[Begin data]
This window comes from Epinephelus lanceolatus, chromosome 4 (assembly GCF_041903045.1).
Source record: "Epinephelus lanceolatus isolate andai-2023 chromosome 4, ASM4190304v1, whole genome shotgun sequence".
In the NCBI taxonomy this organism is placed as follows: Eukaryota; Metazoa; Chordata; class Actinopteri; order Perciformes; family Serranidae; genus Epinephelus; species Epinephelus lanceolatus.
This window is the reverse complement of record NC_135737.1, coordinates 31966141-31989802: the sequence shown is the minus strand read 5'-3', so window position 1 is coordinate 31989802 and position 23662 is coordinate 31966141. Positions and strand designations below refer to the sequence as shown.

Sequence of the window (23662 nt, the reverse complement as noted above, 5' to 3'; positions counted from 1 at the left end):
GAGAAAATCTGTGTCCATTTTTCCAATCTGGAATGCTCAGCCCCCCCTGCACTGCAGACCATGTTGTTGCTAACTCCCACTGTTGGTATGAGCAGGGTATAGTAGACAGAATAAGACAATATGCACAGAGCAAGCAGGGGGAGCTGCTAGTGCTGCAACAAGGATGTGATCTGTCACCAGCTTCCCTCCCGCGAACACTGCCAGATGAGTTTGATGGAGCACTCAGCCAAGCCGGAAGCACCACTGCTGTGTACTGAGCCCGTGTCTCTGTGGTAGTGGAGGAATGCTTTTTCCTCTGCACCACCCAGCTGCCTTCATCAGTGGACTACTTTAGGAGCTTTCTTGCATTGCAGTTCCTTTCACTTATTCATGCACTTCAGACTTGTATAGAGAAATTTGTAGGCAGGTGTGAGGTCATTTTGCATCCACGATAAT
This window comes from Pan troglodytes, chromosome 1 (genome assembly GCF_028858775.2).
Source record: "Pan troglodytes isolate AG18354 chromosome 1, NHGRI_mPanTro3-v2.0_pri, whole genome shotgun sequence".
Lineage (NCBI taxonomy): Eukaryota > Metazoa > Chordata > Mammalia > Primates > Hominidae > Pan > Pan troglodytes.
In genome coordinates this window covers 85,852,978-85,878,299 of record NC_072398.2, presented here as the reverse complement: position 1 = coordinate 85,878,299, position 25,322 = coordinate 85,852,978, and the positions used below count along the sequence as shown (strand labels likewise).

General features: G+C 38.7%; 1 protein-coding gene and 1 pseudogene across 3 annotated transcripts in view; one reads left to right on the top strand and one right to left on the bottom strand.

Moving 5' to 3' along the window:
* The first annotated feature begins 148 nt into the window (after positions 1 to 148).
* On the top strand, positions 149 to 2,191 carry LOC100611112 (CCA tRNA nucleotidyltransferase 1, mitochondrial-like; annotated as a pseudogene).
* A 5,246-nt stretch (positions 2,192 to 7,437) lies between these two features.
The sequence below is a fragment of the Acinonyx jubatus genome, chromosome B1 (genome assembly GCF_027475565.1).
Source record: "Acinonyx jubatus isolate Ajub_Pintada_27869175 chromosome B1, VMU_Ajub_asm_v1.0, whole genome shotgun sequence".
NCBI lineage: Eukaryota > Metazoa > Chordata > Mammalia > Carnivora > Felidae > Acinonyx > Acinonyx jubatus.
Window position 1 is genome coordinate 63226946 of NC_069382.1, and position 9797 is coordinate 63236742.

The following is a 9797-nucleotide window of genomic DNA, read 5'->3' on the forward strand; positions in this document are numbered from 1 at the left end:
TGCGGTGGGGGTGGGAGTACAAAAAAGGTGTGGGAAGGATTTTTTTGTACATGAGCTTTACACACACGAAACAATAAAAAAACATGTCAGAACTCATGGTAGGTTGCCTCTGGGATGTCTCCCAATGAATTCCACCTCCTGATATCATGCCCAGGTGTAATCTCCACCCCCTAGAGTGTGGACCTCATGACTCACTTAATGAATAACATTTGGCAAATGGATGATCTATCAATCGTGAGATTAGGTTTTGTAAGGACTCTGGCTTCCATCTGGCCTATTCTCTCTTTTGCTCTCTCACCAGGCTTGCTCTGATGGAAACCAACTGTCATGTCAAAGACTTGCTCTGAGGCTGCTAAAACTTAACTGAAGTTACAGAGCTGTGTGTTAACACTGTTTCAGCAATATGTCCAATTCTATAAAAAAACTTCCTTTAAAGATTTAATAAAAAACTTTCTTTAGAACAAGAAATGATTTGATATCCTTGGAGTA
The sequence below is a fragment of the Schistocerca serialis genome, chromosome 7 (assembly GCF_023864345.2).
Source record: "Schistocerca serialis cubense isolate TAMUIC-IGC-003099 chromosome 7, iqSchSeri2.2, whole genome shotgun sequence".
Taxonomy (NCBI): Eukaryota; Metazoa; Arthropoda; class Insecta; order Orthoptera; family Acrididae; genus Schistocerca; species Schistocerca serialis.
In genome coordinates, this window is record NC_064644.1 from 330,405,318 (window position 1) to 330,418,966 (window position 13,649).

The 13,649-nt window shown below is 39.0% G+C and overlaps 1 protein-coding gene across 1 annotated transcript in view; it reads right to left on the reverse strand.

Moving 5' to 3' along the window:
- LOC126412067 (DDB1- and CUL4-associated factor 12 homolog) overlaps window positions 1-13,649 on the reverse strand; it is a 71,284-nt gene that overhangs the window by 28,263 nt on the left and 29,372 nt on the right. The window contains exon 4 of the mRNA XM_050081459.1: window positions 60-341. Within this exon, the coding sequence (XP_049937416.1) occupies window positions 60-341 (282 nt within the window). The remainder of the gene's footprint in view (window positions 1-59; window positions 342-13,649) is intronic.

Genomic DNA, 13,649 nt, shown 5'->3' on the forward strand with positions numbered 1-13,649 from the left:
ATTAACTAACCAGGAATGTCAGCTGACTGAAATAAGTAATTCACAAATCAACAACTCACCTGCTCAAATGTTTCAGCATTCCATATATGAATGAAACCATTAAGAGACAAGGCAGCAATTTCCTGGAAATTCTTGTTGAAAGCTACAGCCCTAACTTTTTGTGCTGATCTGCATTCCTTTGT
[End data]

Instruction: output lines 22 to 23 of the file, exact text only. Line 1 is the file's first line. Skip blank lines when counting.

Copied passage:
The sequence below is a fragment of the Schistocerca serialis genome, chromosome 7 (assembly GCF_023864345.2).
Source record: "Schistocerca serialis cubense isolate TAMUIC-IGC-003099 chromosome 7, iqSchSeri2.2, whole genome shotgun sequence".